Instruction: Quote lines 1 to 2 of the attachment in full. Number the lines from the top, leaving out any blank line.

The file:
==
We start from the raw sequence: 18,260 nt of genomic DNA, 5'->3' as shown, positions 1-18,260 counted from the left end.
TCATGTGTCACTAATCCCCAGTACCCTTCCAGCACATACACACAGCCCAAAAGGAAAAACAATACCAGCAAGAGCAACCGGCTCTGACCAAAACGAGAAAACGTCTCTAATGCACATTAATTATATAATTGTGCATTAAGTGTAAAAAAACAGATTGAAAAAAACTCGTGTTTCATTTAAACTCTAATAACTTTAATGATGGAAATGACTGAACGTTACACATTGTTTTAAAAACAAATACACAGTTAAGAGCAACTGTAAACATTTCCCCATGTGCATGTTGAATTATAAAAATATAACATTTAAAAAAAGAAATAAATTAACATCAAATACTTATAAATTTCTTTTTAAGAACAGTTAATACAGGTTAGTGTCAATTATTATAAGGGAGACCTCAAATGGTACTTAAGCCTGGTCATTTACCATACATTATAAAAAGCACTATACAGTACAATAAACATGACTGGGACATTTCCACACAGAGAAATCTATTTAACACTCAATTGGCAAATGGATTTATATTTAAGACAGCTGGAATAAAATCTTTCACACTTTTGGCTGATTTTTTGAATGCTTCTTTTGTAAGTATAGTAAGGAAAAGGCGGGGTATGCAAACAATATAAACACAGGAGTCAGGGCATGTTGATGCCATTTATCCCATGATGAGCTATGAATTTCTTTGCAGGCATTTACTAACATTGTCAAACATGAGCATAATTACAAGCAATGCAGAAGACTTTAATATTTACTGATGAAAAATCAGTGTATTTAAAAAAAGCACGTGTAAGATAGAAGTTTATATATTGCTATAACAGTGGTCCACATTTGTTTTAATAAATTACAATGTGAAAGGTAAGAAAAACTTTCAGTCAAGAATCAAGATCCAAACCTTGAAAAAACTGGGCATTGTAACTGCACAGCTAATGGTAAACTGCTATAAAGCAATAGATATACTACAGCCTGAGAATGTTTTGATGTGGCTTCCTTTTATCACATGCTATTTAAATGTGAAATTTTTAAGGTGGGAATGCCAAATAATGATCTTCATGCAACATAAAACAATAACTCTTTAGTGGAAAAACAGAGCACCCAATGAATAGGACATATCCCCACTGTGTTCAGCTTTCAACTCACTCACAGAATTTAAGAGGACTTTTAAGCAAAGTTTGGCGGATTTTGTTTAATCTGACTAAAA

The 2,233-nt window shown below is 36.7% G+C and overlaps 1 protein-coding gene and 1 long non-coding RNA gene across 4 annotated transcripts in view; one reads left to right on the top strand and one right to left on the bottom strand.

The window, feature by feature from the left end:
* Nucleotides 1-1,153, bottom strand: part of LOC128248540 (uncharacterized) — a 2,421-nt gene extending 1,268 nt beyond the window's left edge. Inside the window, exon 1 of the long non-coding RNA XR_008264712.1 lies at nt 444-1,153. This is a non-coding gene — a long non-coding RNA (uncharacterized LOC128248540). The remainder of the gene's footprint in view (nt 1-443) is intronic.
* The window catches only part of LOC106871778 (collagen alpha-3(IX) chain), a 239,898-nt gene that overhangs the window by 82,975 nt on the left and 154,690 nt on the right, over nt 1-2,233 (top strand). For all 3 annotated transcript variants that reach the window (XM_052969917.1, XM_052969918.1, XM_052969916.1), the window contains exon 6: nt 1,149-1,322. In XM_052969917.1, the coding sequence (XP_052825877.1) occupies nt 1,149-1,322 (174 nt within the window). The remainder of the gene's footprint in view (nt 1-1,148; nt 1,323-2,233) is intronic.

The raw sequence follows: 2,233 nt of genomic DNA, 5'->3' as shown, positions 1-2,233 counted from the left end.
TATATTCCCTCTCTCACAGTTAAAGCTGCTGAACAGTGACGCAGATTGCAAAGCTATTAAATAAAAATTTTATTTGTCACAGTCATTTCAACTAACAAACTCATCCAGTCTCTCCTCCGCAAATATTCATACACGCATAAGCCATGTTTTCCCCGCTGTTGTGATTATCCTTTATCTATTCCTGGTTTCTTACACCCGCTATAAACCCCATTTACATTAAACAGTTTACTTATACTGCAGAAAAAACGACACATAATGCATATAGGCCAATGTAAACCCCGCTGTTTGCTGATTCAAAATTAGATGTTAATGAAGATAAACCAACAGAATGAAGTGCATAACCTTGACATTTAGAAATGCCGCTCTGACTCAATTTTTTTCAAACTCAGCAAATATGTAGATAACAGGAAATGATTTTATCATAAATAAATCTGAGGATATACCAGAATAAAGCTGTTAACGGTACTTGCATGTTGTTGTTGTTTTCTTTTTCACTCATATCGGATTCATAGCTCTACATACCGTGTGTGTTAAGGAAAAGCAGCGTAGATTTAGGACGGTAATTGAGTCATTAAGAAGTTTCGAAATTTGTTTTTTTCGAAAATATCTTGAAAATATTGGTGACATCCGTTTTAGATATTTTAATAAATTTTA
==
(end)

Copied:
We start from the raw sequence: 18,260 nt of genomic DNA, 5'->3' as shown, positions 1-18,260 counted from the left end.
TCATGTGTCACTAATCCCCAGTACCCTTCCAGCACATACACACAGCCCAAAAGGAAAAACAATACCAGCAAGAGCAACCGGCTCTGACCAAAACGAGAAAACGTCTCTAATGCACATTAATTATATAATTGTGCATTAAGTGTAAAAAAACAGATTGAAAAAAACTCGTGTTTCATTTAAACTCTAATAACTTTAATGATGGAAATGACTGAACGTTACACATTGTTTTAAAAACAAATACACAGTTAAGAGCAACTGTAAACATTTCCCCATGTGCATGTTGAATTATAAAAATATAACATTTAAAAAAAGAAATAAATTAACATCAAATACTTATAAATTTCTTTTTAAGAACAGTTAATACAGGTTAGTGTCAATTATTATAAGGGAGACCTCAAATGGTACTTAAGCCTGGTCATTTACCATACATTATAAAAAGCACTATACAGTACAATAAACATGACTGGGACATTTCCACACAGAGAAATCTATTTAACACTCAATTGGCAAATGGATTTATATTTAAGACAGCTGGAATAAAATCTTTCACACTTTTGGCTGATTTTTTGAATGCTTCTTTTGTAAGTATAGTAAGGAAAAGGCGGGGTATGCAAACAATATAAACACAGGAGTCAGGGCATGTTGATGCCATTTATCCCATGATGAGCTATGAATTTCTTTGCAGGCATTTACTAACATTGTCAAACATGAGCATAATTACAAGCAATGCAGAAGACTTTAATATTTACTGATGAAAAATCAGTGTATTTAAAAAAAGCACGTGTAAGATAGAAGTTTATATATTGCTATAACAGTGGTCCACATTTGTTTTAATAAATTACAATGTGAAAGGTAAGAAAAACTTTCAGTCAAGAATCAAGATCCAAACCTTGAAAAAACTGGGCATTGTAACTGCACAGCTAATGGTAAACTGCTATAAAGCAATAGATATACTACAGCCTGAGAATGTTTTGATGTGGCTTCCTTTTATCACATGCTATTTAAATGTGAAATTTTTAAGGTGGGAATGCCAAATAATGATCTTCATGCAACATAAAACAATAACTCTTTAGTGGAAAAACAGAGCACCCAATGAATAGGACATATCCCCACTGTGTTCAGCTTTCAACTCACTCACAGAATTTAAGAGGACTTTTAAGCAAAGTTTGGCGGATTTTGTTTAATCTGACTAAAA